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Edgar Degas
Blue dancers. Circa 1898

The world of ballet is a favourite theme of Degas. Yet, unlike many of his contemporaries, the artist was attracted not by the colourful spectacle of the ballet itself, but the prose of life off-stage. Blue Dancers may be a sketch of one and the same dancer. Here she is tying up her ballet shoe, there adjusting her dress, examining her costume and standing in the wings. United on a single sheet these ordinary movements turn into a splendid dance: the magic of the theatre and the magic of painting are conjured up before our eyes. Thanks to the use of the pastel medium Degas achieves a remarkable richness of texture and colour combinations here. The small line-strokes are applied in different directions, merging into resonant streams of blue shadow or scattering as reflected light in the dancer's hair. The artist Maurice Denis who visited Moscow in 1909 and saw this pastel by Degas in Sergei Shchukin's private gallery at home had this to say about it: "There is a most superb, resonant and new blue Degas in the large drawing room."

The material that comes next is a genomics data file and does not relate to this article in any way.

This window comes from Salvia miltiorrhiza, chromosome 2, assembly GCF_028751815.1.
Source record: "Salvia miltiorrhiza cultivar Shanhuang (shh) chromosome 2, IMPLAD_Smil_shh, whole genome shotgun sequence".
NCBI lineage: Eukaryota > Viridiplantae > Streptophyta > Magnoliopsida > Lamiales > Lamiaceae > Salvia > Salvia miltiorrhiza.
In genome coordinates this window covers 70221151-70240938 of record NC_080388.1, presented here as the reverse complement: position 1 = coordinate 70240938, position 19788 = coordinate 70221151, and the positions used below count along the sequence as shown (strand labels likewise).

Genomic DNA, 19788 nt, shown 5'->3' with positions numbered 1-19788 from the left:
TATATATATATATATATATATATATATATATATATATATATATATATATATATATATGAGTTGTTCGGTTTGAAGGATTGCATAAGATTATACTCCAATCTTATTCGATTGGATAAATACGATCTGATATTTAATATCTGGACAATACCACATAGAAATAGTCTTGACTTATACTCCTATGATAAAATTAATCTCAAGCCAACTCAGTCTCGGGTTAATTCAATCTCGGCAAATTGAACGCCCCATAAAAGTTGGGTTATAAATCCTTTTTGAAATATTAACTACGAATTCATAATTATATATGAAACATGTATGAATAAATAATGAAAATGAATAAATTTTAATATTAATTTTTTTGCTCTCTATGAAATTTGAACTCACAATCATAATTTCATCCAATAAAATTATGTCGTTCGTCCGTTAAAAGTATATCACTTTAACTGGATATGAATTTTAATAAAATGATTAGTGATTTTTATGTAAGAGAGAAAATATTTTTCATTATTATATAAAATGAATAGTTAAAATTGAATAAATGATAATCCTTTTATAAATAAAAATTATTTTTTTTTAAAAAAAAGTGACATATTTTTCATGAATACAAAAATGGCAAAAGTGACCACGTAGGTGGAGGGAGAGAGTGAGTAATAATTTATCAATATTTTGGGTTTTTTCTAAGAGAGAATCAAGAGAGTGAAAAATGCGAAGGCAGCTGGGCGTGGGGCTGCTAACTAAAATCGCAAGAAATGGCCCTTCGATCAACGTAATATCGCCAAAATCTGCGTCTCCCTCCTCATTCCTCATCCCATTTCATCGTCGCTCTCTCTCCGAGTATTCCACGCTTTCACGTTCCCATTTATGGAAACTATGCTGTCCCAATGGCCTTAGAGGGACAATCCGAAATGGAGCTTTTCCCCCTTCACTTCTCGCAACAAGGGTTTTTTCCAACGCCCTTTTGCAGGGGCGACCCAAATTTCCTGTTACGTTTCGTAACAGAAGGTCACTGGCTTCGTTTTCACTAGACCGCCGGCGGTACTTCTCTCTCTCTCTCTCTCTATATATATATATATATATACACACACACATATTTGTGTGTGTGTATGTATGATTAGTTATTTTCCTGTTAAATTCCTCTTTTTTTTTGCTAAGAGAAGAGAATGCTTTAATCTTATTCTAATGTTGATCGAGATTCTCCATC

Edgar Degas